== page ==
“The Borgen Project’s reputation for smart advocacy was confirmed to me when a senior Congressional staffer told me what an impression the organization had made on him. Clearly, The Borgen Project is an important emerging voice and a welcomed ally in the fight against global poverty.”
- Adam Olson, Oxfam America
Improving Lives and Measuring Impact
Giving the World’s Poor an Influential Ally
The Borgen Project averages over 100 high-level meetings per year with U.S. Congressional offices and has quickly become an influential voice for those struggling to survive. Beyond The Borgen Project’s direct access to U.S. leaders and staff, the organization has built a national network of Regional Directors who advocate for the world’s poor and for poverty-reduction legislation in over 80 U.S. cities.
[View Congressional Meeting List]
Building a New Base
The Borgen Project has created a new poverty-reduction base. Thousands of people have played a role in The Borgen Project’s success and the majority have never been involved with a poverty-reduction organization before. The Borgen Project has sparked mainstream interest in the issue and brought people to the cause who otherwise would not be advocating for the world’s poor.
Protecting Poverty-Focused Aid
The Borgen Project has played a pivotal role in educating members of Congress about the importance of poverty-focused aid. The Borgen Project’s messaging focuses on communicating to members of Congress the return on investment poverty-focused, aid funding has for the United States.
U.S. Development Assistance
2010: $30.0 Billion
2009: $28.8 Billion
2008: $26.4 Billion
2007: $21.7 Billion
Holding Power Accountable
For years, individual members of Congress have escaped public scrutiny while blocking legislation that if not for their actions, would have improved millions of lives. The Borgen Project is shining a spotlight on leaders who obstruct progress in downsizing poverty. For example, in 2010 The Borgen Project contributed to the passing of the Water for the World Act in the U.S. Senate. The bi-partisan legislation would have provided 100 million people with access to clean, drinkable water. However, in the House of Representatives, the ranking member of the House Foreign Affairs Committee utilized her position to prevent the Water for the World Act from moving forward in the House. Her actions received zero media coverage and few voters in her district were aware of it until The Borgen Project published an Op Ed in The Huffington Post spotlighting her actions.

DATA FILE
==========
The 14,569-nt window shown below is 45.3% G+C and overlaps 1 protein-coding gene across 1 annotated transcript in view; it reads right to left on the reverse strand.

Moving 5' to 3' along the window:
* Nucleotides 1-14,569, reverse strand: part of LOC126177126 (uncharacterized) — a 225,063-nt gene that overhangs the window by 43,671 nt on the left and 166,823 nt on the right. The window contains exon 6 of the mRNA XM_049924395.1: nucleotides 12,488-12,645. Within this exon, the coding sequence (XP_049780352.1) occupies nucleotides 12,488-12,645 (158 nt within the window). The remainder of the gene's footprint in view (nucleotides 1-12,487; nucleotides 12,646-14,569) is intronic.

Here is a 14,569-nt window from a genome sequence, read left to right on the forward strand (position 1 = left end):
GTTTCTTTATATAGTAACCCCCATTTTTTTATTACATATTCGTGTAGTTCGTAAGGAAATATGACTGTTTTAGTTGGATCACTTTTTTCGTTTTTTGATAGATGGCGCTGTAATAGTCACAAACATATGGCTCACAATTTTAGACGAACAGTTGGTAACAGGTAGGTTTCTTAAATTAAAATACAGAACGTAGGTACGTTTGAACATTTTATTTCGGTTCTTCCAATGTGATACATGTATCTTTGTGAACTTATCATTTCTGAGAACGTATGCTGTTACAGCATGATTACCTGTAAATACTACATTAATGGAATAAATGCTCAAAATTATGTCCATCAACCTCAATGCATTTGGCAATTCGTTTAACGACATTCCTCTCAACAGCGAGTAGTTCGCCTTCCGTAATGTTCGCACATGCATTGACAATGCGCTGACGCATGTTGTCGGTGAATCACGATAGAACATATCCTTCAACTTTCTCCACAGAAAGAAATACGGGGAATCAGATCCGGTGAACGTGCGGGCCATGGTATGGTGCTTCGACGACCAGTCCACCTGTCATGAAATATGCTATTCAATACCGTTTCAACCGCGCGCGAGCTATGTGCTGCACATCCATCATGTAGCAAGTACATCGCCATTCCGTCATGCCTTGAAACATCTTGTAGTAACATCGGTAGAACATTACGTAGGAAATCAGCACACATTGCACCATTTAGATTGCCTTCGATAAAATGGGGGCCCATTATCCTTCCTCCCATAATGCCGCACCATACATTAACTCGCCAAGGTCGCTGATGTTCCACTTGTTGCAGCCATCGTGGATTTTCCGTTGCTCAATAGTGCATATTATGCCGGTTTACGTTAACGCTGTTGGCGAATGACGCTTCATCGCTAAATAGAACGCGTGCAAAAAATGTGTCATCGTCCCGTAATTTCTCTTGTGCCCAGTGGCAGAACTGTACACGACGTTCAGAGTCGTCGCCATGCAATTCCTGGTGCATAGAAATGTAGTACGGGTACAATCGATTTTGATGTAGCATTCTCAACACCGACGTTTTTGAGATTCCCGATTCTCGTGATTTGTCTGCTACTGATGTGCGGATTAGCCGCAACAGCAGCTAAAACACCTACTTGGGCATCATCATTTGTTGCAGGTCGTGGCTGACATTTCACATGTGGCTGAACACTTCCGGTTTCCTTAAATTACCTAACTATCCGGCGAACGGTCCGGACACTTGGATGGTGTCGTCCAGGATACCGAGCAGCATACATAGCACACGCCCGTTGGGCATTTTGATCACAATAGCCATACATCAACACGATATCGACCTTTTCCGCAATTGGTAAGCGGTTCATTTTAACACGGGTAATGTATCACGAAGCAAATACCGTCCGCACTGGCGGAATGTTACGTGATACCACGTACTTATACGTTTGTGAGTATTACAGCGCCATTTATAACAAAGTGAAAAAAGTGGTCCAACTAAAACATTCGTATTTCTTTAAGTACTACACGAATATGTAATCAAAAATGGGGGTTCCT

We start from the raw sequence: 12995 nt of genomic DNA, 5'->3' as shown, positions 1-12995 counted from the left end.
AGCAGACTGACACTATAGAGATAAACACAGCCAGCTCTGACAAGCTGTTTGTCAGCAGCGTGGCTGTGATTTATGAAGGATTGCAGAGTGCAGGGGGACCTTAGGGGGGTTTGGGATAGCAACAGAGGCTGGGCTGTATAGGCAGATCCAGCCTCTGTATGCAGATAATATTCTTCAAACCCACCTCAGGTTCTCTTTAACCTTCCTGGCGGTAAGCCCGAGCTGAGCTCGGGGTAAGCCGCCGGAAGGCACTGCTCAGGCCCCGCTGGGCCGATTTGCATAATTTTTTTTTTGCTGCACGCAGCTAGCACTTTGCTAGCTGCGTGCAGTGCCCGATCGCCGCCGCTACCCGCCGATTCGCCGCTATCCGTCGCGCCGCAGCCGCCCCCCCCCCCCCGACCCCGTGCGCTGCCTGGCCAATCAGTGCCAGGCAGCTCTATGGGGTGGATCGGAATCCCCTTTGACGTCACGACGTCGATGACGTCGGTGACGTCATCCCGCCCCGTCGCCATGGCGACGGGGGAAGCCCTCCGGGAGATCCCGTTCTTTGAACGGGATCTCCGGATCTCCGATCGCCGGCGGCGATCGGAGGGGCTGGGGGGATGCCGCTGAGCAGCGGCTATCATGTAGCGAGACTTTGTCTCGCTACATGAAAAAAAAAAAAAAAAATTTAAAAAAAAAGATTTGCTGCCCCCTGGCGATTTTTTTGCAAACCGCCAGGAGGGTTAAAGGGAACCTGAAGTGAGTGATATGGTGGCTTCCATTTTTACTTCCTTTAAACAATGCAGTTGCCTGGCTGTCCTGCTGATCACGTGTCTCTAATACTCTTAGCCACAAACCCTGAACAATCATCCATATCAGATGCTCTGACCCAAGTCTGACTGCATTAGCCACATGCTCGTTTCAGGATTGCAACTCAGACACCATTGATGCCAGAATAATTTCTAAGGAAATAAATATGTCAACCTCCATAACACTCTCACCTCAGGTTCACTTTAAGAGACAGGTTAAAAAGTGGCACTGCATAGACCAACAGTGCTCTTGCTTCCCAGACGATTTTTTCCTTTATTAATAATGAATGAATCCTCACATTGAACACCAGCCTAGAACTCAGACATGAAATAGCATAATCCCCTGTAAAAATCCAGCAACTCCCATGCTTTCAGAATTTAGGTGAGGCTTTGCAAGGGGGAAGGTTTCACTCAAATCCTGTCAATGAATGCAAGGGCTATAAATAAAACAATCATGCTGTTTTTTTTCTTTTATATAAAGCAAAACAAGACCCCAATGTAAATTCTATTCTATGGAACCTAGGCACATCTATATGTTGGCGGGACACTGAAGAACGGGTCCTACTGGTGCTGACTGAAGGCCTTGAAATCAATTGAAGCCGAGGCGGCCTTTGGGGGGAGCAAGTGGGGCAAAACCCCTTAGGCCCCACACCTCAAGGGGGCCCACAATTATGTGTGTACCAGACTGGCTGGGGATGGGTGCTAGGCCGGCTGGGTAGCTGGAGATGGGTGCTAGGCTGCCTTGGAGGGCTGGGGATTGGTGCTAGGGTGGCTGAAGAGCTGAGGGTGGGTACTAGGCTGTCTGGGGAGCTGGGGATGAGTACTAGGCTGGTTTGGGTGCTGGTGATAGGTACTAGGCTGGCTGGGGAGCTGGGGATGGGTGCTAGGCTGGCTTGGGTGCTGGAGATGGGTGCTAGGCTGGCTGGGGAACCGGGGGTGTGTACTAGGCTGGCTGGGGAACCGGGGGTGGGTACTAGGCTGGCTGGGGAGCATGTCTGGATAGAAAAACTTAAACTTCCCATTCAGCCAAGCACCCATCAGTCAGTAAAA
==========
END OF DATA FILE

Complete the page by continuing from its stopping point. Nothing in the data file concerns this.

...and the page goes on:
U.N. Millennium Development Goals
The Borgen Project has elevated the profile of global poverty and the U.N. Millennium Development Goals on Capitol Hill. In 2006, when The Borgen Project began meeting congressional leaders and staffers, few were aware that the U.S. and 190 other countries had committed to the Millennium Development Goals a time frame for cutting global poverty in half. Through high-level meetings and targeted online buzz campaigns, The Borgen Project has drastically increased awareness of the Millennium Development Goals.
The Borgen Project first began global poverty and Millennium Development Goals meetings with Barack Obama’s staff when he served in the U.S. Senate. Prior to announcing his run for President, The Borgen Project urged Obama to make addressing global poverty and achieving the Millennium Development Goals part of his campaign platform and foreign policy agenda. As both a candidate and as a President, Obama has incorporated the Millennium Developments Goals and cutting global poverty in half into his foreign policy strategy.
2009 White House Foreign Policy Statement:
“Fight Global Poverty: Obama and Biden will embrace the Millennium Development Goal of cutting extreme poverty around the world in half by 2015, and they will double our foreign policy assistance to achieve that goal. This will help the world’s weakest states build healthy and educated communities, reduce poverty, develop markets, and generate wealth.”